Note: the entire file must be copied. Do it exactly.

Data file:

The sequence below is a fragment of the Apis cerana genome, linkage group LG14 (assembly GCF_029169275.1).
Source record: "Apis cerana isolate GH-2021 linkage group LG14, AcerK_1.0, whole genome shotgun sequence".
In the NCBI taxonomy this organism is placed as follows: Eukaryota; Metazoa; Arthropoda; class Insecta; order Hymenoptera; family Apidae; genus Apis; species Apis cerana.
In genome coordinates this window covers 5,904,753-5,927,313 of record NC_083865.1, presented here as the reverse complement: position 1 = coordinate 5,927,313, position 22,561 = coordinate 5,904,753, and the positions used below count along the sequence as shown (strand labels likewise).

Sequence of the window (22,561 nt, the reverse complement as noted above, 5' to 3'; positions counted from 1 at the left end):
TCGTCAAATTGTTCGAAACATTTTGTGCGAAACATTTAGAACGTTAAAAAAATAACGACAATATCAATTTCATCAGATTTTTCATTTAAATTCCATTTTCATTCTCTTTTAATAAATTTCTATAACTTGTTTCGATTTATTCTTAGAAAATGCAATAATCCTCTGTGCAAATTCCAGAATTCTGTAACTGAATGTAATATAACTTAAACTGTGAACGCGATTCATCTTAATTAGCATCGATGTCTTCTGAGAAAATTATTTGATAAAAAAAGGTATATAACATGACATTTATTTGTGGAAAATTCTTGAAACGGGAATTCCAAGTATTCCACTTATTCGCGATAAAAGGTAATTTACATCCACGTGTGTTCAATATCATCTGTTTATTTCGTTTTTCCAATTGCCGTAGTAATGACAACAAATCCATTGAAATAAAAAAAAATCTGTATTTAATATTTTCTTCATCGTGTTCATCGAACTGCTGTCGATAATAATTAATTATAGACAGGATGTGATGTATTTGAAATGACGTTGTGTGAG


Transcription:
The sequence below is a fragment of the Apis cerana genome, linkage group LG14 (assembly GCF_029169275.1).
Source record: "Apis cerana isolate GH-2021 linkage group LG14, AcerK_1.0, whole genome shotgun sequence".
In the NCBI taxonomy this organism is placed as follows: Eukaryota; Metazoa; Arthropoda; class Insecta; order Hymenoptera; family Apidae; genus Apis; species Apis cerana.
In genome coordinates this window covers 5,904,753-5,927,313 of record NC_083865.1, presented here as the reverse complement: position 1 = coordinate 5,927,313, position 22,561 = coordinate 5,904,753, and the positions used below count along the sequence as shown (strand labels likewise).

Sequence of the window (22,561 nt, the reverse complement as noted above, 5' to 3'; positions counted from 1 at the left end):
TCGTCAAATTGTTCGAAACATTTTGTGCGAAACATTTAGAACGTTAAAAAAATAACGACAATATCAATTTCATCAGATTTTTCATTTAAATTCCATTTTCATTCTCTTTTAATAAATTTCTATAACTTGTTTCGATTTATTCTTAGAAAATGCAATAATCCTCTGTGCAAATTCCAGAATTCTGTAACTGAATGTAATATAACTTAAACTGTGAACGCGATTCATCTTAATTAGCATCGATGTCTTCTGAGAAAATTATTTGATAAAAAAAGGTATATAACATGACATTTATTTGTGGAAAATTCTTGAAACGGGAATTCCAAGTATTCCACTTATTCGCGATAAAAGGTAATTTACATCCACGTGTGTTCAATATCATCTGTTTATTTCGTTTTTCCAATTGCCGTAGTAATGACAACAAATCCATTGAAATAAAAAAAAATCTGTATTTAATATTTTCTTCATCGTGTTCATCGAACTGCTGTCGATAATAATTAATTATAGACAGGATGTGATGTATTTGAAATGACGTTGTGTGAG